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Austin, Garfield Park, North Lawndale

A West Side Fashion Brand Almost Lost Its Store Because Of The Landlord’s Unpaid Taxes — So It Bought The Building

Fort Maner opened in 2018 and nearly closed a year later when the building was about to be sold after years of unpaid taxes. "We were frightened. We didn't know what was going to happen," one of the co-owners said.

Fort Maner at 2819 W. Harrison St.
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GARFIELD PARK — The owners of a West Side clothing brand were thrilled to finally open a brick-and-mortar store in 2018 after five years in business.

But the brand has faced challenges since then: The entrepreneurs’ dreams were nearly crushed when their landlord’s unpaid property taxes almost forced them to close. In a last-minute twist, the brand ended up being able to buy the property and keep their business. Now, they’re looking forward to many more years on the West Side.

The flagship Fort Maner shop opened in 2018 at 2819 W. Harrison St., just two blocks from where cofounder Tyshaun Hunter was raised. Hunter and his business partner, Aiyana Kendall, poured themselves into rehabbing the formerly vacant building they were renting, installing a new floor, replacing the roof, getting a new furnace and fixing up the walls.

“It wasn’t easy. But I wanted to make it like home. I didn’t want to open up a store in a messed-up place,” Hunter said.

But after all that work, they almost lost the business altogether in 2019. Their landlord was three years behind on property taxes and a new owner was primed to take over the building, which meant Hunter and Kendall could have been evicted or seen their rent skyrocket.

“We offered to buy the property from the landlord since he was going to lose it. But he acted like nothing was wrong,” Kendall said. “We were frightened. We didn’t know what was going to happen.”

“I was furious,” Hunter said. “I finally got a business in the neighborhood where I live, helping people get jobs in the community. And in the blink of an eye, it was going to be taken from me.”

By coincidence, another effort to buy the building helped save Hunter and Kendall’s business.

Cook County records show property taxes on the building weren’t paid in 2019 or 2020, racking up $22,480.50 in taxes and interest. Taxes also are marked “delinquent” for 2018.

The Cook County Land Bank Authority, a government organization that seeks out vacant land to put it back into use, had begun the process of buying up the back taxes and acquiring the property at a 2017 scavenger sale.

A scavenger sale is the county’s last resort to collect taxes that haven’t been paid in at least three years. When a buyer purchases the taxes on a property, the original property owner has a redemption period to pay the back taxes. If they don’t pay, the entity buying up the taxes can get a tax deed from the courts, which makes them the new owner of the property.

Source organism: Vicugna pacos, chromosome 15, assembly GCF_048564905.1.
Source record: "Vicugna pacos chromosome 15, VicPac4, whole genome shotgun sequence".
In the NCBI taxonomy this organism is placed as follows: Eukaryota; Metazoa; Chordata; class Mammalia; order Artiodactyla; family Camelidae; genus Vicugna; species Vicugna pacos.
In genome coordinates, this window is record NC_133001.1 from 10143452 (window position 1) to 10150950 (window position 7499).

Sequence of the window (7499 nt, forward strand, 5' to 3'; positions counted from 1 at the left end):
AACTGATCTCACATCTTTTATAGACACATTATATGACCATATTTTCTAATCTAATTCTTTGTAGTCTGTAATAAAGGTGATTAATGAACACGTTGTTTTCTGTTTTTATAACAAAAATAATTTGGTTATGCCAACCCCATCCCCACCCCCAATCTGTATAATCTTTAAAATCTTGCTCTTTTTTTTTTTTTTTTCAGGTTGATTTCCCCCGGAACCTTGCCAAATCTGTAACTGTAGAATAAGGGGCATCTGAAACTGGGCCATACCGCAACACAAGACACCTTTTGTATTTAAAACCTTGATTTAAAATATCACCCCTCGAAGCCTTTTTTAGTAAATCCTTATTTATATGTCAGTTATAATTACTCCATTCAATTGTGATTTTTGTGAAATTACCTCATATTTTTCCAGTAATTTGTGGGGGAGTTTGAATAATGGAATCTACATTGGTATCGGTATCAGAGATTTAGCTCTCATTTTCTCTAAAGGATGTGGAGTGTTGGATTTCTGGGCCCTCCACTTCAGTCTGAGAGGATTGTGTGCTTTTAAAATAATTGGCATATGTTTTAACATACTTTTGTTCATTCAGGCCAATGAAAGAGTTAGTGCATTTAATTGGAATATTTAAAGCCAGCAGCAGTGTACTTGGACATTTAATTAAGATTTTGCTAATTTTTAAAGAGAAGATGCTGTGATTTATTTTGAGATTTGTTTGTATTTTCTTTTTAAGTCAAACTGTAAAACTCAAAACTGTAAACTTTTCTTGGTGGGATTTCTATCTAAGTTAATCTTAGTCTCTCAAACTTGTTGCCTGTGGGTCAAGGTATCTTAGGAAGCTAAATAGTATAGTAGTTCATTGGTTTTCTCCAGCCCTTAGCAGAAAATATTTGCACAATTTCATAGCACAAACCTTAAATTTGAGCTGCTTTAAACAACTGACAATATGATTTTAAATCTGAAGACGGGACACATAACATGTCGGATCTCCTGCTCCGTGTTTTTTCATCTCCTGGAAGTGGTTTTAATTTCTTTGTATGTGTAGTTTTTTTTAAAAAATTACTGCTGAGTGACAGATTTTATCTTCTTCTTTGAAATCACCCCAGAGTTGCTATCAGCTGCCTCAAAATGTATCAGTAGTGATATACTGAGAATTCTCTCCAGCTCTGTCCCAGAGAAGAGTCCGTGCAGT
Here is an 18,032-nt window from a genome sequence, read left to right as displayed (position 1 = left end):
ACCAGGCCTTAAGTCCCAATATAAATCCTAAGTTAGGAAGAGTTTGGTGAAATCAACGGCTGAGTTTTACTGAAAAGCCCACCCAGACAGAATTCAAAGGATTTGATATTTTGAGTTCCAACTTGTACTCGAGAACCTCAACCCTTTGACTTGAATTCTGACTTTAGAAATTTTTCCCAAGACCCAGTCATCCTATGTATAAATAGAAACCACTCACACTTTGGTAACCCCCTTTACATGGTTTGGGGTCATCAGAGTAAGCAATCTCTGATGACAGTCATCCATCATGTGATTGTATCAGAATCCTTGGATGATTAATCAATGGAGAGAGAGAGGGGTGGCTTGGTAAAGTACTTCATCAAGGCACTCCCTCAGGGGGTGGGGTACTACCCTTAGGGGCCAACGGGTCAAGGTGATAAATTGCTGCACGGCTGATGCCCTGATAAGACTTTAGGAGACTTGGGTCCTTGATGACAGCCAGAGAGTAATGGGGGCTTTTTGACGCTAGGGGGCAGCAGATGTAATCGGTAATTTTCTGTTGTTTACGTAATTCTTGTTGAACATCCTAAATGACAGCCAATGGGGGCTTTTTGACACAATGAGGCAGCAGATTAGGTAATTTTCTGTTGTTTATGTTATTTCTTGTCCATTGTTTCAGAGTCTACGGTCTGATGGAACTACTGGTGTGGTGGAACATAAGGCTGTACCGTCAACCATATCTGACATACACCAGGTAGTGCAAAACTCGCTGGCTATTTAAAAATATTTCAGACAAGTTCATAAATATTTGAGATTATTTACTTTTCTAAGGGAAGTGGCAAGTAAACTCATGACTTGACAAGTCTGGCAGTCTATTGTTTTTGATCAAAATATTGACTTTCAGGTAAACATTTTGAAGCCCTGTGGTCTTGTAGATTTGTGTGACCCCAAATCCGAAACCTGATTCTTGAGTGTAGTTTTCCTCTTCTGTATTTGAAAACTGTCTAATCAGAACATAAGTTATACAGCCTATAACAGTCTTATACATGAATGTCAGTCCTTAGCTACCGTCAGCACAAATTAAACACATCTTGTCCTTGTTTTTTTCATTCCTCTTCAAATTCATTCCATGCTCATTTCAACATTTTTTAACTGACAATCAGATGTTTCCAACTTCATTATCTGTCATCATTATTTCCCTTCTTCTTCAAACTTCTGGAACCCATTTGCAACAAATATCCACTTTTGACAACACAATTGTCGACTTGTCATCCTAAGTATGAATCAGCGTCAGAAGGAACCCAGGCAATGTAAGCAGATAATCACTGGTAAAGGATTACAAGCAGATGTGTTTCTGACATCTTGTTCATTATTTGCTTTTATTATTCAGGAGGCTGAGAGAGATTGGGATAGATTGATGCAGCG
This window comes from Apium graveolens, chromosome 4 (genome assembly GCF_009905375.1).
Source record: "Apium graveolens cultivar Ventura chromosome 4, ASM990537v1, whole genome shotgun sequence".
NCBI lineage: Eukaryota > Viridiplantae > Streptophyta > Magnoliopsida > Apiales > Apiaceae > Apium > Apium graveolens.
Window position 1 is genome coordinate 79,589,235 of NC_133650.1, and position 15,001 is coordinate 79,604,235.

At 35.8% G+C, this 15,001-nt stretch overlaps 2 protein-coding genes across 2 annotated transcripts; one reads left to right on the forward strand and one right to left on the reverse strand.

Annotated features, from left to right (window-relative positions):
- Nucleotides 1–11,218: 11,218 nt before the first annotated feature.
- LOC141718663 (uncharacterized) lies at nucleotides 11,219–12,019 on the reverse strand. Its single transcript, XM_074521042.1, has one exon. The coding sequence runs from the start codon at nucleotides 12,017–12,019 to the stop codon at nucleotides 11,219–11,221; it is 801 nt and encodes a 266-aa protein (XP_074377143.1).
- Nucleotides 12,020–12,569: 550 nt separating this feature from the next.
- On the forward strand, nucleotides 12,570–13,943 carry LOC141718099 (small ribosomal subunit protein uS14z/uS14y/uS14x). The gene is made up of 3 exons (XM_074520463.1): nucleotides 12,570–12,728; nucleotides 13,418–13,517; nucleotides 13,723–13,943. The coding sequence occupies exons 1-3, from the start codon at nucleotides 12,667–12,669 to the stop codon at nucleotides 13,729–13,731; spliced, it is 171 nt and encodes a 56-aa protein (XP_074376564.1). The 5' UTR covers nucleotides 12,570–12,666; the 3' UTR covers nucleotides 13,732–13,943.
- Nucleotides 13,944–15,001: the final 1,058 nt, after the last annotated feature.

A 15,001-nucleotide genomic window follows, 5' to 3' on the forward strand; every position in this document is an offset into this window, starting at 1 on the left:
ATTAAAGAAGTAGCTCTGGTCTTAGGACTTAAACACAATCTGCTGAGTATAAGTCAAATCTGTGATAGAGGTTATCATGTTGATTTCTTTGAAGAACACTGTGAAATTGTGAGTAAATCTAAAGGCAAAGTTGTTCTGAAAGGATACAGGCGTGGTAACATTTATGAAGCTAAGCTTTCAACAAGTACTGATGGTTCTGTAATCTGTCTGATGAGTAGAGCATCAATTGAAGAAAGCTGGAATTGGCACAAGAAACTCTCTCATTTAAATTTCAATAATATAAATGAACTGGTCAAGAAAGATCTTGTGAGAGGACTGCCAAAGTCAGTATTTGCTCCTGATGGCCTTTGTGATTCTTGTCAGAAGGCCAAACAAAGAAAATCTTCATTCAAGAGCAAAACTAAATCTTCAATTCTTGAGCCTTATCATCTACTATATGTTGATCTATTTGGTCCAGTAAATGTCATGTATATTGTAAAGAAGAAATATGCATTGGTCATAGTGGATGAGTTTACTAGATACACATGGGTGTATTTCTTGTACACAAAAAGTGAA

“What normally happens, if we don’t buy it, then the next tax buyer will acquire the store and put [tenants] out,” said Elisha Sanders, an acquisition specialist for the Land Bank.

When Sanders purchased the taxes for the Land Bank at the scavenger sale in 2017, the property was vacant. A year into the process of acquiring the land, Sanders learned Hunter and Kendall had rented and overhauled the space.

“In our initial inspection, the property was vacant. Further down the line … it’s operating as a full store, fully rehabbed,” Sanders said.

It’s not uncommon for landowners who are behind on their property taxes to keep tenants “in the dark until the sheriff shows up” to evict them, Sanders said.

“You see a lot of local businesses in this situation. They don’t know until it’s too late,” she said.

The Cook County Land Bank Authority typically only buys “vacant and distressed” properties so they can be used by neighborhood organizations and residents for purposes that benefit the community. Since they had unwittingly acquired a building that was already in use, Sanders reached out to Kendall and Hunter to ask if they would want to buy the building themselves.

“That was just the best news ever. We told them, yeah, absolutely,” Kendall said.

The scavenger sale process is a long one, Sanders said. The original owner has 30 months to pay their back taxes before the property is turned over in a complex legal process. The Land Bank makes it easier for residents, organizations and businesses like Fort Maner to acquire a property “without all the red tape,” Sanders said.

Now, almost two years after Sanders reached out to the small business owners, Hunter and Kendall have finally closed on the property. Hunter said he takes tremendous pride in not only running a business in his own community, but also owning the land his business is built on.

Owning the property gives Fort Maner much more stability, and the owners won’t have to worry about rising rents or issues with a landlord. It also gives the entrepreneurs more opportunity to build out the store since they’ll be investing in their own building, rather than one that belongs to somebody else, Hunter said.

“I can do what I want. I can make my place bigger. I can hire more people from the community,” Hunter said. “It means the world to me.”

Pascal Sabino is a Report for America corps member covering Austin, North Lawndale and Garfield Park for Block Club Chicago.

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